If the state suggested that everyone would be forced to pay more to buy potatoes because there are some who eat too many of them, thereby harming only themselves, I reckon the proposition would be opposed by just about everyone in the country.
Who wants to pay more for their own goods because a very few are irresponsible?
So what's the difference with minimum alcohol pricing? No, really, I mean it. Why are so many average, everyday, non-righteous in most circumstances, people taken in by this crap?
Because doctors say so? Perhaps, but then doctors said the MMR vaccine was perfectly safe yet hundreds of thousands of mothers were quite willing to ignore them.
Because the country has a 'problem'? It doesn't, of course, but how does that affect anyone but the user?
The public has been suckered into believing the twin menace of a tangible cost to their own finances via national insurance contributions, and a threat of alcohol-fuelled violence to them and theirs.
The former is imaginary, and the latter isn't the prime target of minimum alcohol pricing.
I type till I'm blue in the fingers about the futility of such nonsense, and Tim Worstall, again, has produced something of a reference resource for use in rebutting any argument used by faux-fretting deludos.
Indeed.A group of experts convened by the organisation [...] has spent almost two years studying how best to reduce alcohol-related disorders, which between them cost an estimated £27bn a year.The direct costs are more than offset by the £8.4 billion HMRC gets in booze duty (think it's nearer £10bn but who's quibbling?).
That figure covers the cost of healthcare, crime, disorder and lack of productivity attributable to alcohol, including the £2.7n the NHS spends treating the chronic and acute effects of drinking.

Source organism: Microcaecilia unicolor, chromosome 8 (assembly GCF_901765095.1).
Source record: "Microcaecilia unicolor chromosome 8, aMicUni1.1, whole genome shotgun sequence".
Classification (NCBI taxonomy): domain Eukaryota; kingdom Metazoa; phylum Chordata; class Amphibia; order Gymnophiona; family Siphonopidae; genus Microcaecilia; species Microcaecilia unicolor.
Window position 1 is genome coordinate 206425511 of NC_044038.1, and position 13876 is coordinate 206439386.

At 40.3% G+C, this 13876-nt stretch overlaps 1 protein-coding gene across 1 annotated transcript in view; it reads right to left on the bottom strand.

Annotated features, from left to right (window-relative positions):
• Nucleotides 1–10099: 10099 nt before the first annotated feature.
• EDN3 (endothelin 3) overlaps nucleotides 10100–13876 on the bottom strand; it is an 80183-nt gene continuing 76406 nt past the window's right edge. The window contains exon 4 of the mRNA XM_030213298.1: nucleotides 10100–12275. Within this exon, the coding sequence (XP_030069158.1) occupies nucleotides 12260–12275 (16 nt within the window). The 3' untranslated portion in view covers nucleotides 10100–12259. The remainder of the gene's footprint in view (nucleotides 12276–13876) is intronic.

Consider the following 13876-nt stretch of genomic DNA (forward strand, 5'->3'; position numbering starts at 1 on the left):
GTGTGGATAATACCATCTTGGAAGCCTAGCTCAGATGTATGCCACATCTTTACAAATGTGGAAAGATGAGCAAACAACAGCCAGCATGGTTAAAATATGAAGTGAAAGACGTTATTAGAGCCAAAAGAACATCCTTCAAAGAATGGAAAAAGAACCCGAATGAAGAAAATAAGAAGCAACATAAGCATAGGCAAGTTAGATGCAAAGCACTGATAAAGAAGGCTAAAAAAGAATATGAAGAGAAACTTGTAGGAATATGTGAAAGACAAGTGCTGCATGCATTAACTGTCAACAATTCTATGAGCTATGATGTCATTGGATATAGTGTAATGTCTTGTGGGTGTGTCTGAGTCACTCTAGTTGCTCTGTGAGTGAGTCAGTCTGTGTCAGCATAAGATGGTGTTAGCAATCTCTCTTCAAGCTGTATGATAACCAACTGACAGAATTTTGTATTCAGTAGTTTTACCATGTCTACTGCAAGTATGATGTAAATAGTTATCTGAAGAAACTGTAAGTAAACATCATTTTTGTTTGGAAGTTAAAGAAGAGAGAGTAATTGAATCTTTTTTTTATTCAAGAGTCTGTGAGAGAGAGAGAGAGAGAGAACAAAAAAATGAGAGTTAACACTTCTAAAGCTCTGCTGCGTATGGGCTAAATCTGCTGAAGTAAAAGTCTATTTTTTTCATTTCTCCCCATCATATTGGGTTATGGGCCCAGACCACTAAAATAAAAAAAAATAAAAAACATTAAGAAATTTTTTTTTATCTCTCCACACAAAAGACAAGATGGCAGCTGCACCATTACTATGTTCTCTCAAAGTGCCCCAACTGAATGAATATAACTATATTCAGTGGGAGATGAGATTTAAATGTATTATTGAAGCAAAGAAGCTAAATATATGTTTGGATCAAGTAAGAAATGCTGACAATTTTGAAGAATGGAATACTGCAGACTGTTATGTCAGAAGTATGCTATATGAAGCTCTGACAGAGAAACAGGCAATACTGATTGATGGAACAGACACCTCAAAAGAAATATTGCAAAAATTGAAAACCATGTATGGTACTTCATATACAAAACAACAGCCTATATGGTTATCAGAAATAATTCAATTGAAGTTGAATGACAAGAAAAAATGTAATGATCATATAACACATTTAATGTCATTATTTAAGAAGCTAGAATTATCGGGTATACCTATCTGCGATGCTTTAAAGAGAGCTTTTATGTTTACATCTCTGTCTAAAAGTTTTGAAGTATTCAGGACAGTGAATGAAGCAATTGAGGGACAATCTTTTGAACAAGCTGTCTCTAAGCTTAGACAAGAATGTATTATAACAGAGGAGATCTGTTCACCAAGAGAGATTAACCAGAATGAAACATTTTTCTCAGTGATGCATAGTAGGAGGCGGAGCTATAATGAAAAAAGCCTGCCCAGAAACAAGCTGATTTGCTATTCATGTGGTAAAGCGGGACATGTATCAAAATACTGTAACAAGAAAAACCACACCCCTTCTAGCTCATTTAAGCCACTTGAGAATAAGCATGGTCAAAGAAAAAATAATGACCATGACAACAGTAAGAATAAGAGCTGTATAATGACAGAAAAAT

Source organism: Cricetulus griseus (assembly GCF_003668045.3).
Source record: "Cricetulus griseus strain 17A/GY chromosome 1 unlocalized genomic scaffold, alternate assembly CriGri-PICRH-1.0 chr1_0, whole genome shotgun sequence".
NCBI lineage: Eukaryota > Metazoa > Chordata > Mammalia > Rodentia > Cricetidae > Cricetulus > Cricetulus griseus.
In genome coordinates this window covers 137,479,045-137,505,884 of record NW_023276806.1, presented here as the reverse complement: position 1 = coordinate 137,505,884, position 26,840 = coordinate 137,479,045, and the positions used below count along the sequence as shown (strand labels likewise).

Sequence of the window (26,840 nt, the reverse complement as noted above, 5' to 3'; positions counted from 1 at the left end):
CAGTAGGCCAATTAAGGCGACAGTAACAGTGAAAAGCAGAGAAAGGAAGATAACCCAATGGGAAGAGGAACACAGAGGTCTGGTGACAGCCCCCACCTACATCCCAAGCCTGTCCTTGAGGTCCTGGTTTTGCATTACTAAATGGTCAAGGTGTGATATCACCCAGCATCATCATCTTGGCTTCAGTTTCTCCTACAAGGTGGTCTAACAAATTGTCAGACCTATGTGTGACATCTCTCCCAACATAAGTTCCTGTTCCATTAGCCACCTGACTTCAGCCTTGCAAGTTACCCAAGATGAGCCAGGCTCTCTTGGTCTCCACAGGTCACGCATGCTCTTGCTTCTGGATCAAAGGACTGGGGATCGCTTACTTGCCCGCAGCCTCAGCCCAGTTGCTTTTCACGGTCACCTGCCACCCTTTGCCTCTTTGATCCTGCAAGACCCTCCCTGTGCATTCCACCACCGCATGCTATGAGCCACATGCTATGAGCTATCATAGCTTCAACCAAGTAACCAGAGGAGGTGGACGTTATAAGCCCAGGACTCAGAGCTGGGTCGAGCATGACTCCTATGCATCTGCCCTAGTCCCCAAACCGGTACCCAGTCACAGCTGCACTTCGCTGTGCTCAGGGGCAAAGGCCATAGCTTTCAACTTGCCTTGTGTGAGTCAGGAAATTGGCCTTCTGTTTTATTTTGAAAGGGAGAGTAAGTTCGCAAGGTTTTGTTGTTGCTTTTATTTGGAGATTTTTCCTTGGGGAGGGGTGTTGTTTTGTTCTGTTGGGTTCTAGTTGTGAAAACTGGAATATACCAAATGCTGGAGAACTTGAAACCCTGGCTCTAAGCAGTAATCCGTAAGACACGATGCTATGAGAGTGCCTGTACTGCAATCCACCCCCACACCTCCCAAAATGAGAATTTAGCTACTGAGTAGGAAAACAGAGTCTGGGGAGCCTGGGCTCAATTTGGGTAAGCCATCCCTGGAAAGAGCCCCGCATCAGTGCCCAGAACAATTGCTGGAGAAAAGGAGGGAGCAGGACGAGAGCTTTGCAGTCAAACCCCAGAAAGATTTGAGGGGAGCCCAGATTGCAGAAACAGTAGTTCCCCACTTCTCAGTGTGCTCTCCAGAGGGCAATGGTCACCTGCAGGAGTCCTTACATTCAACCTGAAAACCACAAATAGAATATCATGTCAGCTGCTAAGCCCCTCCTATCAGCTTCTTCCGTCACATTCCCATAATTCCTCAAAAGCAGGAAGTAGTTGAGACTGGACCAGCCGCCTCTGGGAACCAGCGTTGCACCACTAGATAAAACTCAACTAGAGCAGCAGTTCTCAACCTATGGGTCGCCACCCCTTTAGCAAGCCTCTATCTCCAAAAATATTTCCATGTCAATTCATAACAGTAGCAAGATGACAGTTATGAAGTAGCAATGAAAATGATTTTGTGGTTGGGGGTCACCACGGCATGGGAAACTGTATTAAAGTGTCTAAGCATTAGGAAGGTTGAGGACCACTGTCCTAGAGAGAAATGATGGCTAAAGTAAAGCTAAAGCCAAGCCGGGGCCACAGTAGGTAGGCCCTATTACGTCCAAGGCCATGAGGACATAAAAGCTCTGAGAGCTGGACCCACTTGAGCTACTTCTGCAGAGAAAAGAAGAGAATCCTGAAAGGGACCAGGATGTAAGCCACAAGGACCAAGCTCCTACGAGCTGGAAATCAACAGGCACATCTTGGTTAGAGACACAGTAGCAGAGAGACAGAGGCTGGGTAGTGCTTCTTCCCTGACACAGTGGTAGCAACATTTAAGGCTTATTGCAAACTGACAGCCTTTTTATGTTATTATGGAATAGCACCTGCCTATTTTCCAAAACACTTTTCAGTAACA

The indirect costs have to be offset by the joy and glory that people get from consuming alcohol. Estimating this is not simple but we can indeed put a lower bound to it. As people voluntarily hand over their cash for the buzz from having drunk the alcohol, this joy and glory must be worth at least what is paid for the alcohol which produces the joy and glory. That’s somewhere north of £50 billion a year.
The benefits are therefore larger than the costs: we do not have a problem here.
NICE aren't, you notice, claiming that anyone will be any safer by punishing heavy drinkers, just that yer average Joe will benefit financially. Yet who in their right mind really believes that even if these mythical 'costs' to the NHS or the Police were reduced, the savings would be handed back to the public in their payslips?
Anyone? Is that a hand up at the back? No?
Quite apart from the fact that national insurance payments haven't been hypothecated simply to pay for healthcare for some considerable time - they just go into the big pool of government pocket money - if the £2.7bn was eradicated tomorrow, they'd just direct those funds somewhere else. NI rates will come down once the economy can afford it, and that ain't happening anytime soon. And most certainly not because minimum alcohol pricing stops a few (and I mean a very few) drinking a couple of pints less per week.
The policing precept amounts to less than 10% of council tax bills in general, so even if policing itself was eradicated tomorrow the maximum saving per household would only be around a tenner a month; savings from patrolling drinkers in the High Street at weekends would amount to pennies, if at all. That's if it was passed on to the taxpayer, which is highly unlikely.
The productivity in business? A red herring. These are 'sunk' costs which are anticipated by most industries. If absenteeism was eradicated tomorrow, businesses would be more lean, yes, but they wouldn't produce cheaper goods unless they shed staff to do so, and you can imagine the whining that would ensue if that were to happen. Of course, harking back to the economy bit, if such jobs were lost, it would mean even less chance of national insurance rates being reduced.
So, to anyone who tells you that 'we' need minimum alcohol pricing because 'we' have a problem, I ask this question:
What on earth has it got to do with you? How will it benefit you, or the country at large?
The simple answer is that it won't, and as Tim explains (please read the whole piece), there isn't a problem in the first place.
All that will happen is that the public will be asked to pay more for something in order for others to be stopped from doing as they choose to. Everyone loses.
Oh yeah, and it's also illegal under EU law.
It's a veritable smorgasbord of bollocks, isn't it?